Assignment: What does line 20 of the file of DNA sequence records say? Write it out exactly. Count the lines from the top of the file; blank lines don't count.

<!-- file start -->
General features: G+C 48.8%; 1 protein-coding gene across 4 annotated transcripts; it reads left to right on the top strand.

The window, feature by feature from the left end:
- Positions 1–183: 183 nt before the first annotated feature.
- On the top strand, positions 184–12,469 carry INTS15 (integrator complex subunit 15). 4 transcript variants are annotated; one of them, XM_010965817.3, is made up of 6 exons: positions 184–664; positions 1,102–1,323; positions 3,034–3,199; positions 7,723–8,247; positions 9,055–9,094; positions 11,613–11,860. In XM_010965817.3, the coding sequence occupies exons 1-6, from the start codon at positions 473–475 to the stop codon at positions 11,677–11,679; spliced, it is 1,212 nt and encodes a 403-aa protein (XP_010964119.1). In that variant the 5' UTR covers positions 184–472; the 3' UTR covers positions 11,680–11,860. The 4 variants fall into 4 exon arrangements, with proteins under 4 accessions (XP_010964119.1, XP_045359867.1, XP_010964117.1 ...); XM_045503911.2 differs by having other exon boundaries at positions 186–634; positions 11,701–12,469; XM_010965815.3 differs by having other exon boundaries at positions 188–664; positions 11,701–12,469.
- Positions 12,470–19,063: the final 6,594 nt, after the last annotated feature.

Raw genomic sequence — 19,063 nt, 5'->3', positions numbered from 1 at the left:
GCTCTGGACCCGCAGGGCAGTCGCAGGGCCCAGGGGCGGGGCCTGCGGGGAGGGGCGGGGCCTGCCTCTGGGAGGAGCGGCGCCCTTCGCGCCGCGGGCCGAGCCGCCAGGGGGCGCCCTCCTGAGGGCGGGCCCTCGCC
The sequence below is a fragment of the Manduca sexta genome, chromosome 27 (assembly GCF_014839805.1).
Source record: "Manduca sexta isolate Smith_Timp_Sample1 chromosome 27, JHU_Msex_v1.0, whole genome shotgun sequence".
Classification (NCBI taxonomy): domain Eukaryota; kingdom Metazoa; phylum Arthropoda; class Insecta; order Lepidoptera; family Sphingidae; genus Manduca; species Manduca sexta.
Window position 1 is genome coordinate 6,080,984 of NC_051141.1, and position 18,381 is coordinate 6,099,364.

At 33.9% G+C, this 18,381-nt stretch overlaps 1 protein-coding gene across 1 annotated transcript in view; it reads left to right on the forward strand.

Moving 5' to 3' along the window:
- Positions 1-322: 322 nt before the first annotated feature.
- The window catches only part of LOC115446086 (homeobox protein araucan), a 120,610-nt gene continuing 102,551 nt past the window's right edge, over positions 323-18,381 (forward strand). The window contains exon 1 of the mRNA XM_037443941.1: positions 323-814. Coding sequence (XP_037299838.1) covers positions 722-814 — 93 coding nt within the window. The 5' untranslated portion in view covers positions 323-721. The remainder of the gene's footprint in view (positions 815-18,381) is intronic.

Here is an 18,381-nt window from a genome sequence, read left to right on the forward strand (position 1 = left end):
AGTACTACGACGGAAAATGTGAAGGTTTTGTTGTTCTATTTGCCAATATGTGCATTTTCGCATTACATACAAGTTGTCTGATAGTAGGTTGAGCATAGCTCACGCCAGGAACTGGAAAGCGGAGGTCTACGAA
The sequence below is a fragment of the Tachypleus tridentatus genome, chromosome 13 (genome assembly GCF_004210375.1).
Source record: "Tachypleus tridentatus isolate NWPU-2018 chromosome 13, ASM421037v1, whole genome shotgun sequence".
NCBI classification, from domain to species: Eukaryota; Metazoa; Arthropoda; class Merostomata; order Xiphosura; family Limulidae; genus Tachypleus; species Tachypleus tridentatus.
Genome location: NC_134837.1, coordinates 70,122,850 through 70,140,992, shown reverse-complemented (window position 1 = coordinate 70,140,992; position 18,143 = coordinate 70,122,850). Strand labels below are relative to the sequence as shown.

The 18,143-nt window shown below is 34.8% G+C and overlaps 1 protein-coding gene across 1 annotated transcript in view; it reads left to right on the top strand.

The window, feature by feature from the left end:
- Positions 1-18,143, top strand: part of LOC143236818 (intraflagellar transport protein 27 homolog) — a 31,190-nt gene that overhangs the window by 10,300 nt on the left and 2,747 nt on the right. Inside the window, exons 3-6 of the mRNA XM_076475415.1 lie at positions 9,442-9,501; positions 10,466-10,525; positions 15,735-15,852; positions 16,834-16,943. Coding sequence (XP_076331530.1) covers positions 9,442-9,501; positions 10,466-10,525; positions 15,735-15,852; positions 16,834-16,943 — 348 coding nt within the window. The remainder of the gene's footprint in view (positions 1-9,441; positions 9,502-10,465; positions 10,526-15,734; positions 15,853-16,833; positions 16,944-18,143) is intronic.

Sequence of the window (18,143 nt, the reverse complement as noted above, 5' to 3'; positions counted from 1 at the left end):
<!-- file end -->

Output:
NCBI classification, from domain to species: Eukaryota; Metazoa; Arthropoda; class Merostomata; order Xiphosura; family Limulidae; genus Tachypleus; species Tachypleus tridentatus.